Britain to Reject Clone Application
Nov. 07, 2001
LONDON (AP) _ The government said Wednesday it plans to reject an expected application from an Italian fertility doctor who wants to clone babies in Britain.
Dr. Severino Antinori, who is part of an international team seeking to become the first to clone a human being, has said he intends to apply to Britain's Human Fertilization and Embryology Authority for a license to begin work on cloning babies.
His group says it is pursuing cloning as a treatment for couples who are unable to have their own children.
``Worldwide, this is not considered acceptable and it will remain illegal in the United Kingdom,'' junior health minister Hazel Blears told lawmakers.
``The government is absolutely clear that reproductive cloning cannot take place in the U.K.,'' she said.
The government insists the creation of babies by cloning is illegal in Britain. But an anti-abortion organization has challenged that view in court, saying the law applies only to embryos created by fertilization of an egg by sperm. The government insists it applies to all embryos.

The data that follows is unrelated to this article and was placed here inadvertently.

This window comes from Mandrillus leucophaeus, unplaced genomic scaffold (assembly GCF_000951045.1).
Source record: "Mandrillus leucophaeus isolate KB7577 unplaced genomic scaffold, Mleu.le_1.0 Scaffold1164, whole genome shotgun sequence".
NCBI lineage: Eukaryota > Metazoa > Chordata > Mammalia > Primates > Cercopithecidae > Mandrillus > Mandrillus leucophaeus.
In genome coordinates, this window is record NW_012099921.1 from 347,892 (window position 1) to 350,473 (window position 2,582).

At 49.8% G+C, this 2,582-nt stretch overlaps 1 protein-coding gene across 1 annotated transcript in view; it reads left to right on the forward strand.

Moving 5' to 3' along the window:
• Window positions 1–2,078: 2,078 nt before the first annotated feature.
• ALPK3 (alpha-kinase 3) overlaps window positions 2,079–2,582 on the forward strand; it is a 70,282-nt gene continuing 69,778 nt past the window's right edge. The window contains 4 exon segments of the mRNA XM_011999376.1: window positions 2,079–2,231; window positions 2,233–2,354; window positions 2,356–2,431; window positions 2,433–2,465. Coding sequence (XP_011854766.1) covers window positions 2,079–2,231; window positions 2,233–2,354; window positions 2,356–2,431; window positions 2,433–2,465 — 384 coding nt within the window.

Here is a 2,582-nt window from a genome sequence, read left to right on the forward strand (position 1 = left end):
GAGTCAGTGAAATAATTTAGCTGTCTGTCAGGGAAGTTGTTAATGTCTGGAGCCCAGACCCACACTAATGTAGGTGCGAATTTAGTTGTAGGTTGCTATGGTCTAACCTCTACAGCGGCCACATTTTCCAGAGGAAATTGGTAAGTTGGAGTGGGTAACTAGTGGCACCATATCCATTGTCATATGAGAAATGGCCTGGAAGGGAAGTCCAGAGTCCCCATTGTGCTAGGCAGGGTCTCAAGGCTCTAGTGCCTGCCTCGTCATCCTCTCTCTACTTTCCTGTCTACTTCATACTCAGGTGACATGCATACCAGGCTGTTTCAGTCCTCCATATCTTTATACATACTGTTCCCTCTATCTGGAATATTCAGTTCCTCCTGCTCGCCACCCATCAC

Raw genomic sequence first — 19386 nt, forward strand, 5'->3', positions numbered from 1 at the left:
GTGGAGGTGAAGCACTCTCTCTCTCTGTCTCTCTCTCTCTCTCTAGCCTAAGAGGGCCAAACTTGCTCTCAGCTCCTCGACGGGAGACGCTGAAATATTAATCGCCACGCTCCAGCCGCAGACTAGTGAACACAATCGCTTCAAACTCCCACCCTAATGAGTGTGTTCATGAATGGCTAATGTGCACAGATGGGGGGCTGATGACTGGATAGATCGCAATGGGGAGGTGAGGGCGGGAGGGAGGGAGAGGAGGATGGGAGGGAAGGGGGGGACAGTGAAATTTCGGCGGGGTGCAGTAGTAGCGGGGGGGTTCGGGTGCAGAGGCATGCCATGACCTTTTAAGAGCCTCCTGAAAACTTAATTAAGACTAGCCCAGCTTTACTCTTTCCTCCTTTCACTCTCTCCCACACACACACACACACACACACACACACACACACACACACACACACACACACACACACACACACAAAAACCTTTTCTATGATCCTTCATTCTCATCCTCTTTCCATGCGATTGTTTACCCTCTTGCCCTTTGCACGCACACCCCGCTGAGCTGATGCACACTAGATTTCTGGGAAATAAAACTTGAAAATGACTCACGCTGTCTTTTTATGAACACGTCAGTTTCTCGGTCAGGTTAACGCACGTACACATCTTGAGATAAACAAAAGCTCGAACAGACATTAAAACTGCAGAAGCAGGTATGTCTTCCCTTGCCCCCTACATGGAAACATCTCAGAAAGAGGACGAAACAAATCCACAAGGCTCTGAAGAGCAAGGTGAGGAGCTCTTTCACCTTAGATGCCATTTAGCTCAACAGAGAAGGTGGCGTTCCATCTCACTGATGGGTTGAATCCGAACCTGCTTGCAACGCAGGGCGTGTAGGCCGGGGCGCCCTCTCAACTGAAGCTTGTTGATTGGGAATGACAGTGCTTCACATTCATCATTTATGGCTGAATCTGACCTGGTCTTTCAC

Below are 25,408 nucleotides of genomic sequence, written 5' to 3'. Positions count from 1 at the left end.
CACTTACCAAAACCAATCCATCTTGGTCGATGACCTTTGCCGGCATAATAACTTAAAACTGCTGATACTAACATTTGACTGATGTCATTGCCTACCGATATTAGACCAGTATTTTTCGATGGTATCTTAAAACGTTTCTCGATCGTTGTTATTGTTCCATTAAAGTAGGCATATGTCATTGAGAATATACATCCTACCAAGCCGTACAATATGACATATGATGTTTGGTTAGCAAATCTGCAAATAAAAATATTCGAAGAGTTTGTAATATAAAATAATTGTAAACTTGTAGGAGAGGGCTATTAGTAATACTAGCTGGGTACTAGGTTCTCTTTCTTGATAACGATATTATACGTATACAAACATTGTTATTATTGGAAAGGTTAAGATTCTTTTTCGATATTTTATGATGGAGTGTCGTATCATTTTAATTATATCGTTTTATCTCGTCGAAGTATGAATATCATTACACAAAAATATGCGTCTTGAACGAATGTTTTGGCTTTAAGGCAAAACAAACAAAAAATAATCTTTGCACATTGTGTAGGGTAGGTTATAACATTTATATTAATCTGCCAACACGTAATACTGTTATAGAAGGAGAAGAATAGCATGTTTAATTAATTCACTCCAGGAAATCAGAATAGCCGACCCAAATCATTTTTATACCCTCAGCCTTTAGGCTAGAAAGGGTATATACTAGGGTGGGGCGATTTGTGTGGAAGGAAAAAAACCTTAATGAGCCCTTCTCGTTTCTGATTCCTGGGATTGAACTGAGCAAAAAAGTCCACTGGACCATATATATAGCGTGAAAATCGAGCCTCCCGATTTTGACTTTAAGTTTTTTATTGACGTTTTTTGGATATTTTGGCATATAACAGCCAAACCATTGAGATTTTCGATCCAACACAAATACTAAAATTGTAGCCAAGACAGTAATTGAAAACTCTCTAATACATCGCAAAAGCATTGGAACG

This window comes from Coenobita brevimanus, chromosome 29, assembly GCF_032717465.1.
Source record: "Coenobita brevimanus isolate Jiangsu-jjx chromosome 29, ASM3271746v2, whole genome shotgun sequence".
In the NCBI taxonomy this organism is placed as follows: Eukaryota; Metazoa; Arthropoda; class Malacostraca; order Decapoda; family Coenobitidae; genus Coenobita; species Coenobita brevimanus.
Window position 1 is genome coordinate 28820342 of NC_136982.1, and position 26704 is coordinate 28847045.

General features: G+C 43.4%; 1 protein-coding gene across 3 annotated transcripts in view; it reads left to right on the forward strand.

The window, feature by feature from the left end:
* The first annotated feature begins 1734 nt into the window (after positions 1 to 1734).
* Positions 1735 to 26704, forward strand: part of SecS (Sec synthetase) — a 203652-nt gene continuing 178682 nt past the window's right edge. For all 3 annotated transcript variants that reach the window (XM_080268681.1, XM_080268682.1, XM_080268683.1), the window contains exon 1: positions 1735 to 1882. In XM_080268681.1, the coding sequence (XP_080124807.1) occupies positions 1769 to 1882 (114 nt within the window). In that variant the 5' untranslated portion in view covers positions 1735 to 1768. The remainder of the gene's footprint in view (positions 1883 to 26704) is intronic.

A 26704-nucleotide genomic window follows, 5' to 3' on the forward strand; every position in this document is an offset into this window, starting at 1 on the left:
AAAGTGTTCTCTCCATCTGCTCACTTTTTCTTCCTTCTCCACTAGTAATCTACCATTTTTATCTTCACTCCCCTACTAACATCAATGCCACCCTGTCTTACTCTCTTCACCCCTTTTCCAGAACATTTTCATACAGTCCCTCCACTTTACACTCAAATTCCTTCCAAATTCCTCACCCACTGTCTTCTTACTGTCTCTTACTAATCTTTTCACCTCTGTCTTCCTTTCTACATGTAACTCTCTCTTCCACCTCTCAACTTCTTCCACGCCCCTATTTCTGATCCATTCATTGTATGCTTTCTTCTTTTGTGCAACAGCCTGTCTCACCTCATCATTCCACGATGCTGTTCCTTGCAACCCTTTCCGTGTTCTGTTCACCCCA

Legislators have urged the government to clarify the matter by introducing a separate, explicit cloning ban.
In cloning, scientists remove the genetic material from an egg and replace it with that of a cell taken from the person being cloned. The reconstructed egg is then prodded to divide. Classic fertilization does not take place.
In January, Britain became the first country to specifically authorize some cloning when it tweaked its embryo research laws to allow cloning only for research on embryonic stem cells.
Stem cells are the master cells found in embryos that give rise to all other cells. Doctors hope they will be able to cure or treat hundreds of diseases by directing stem cells to develop into any type of tissue needed for transplant.
The stem cells are extracted when the embryo is a few days old. Scientists hope that by taking stem cells from embryos created by cloning a cell from a sick person, transplants would be a perfect match, eliminating the basic problem of the immune system rejecting transplants because they come from someone else's body.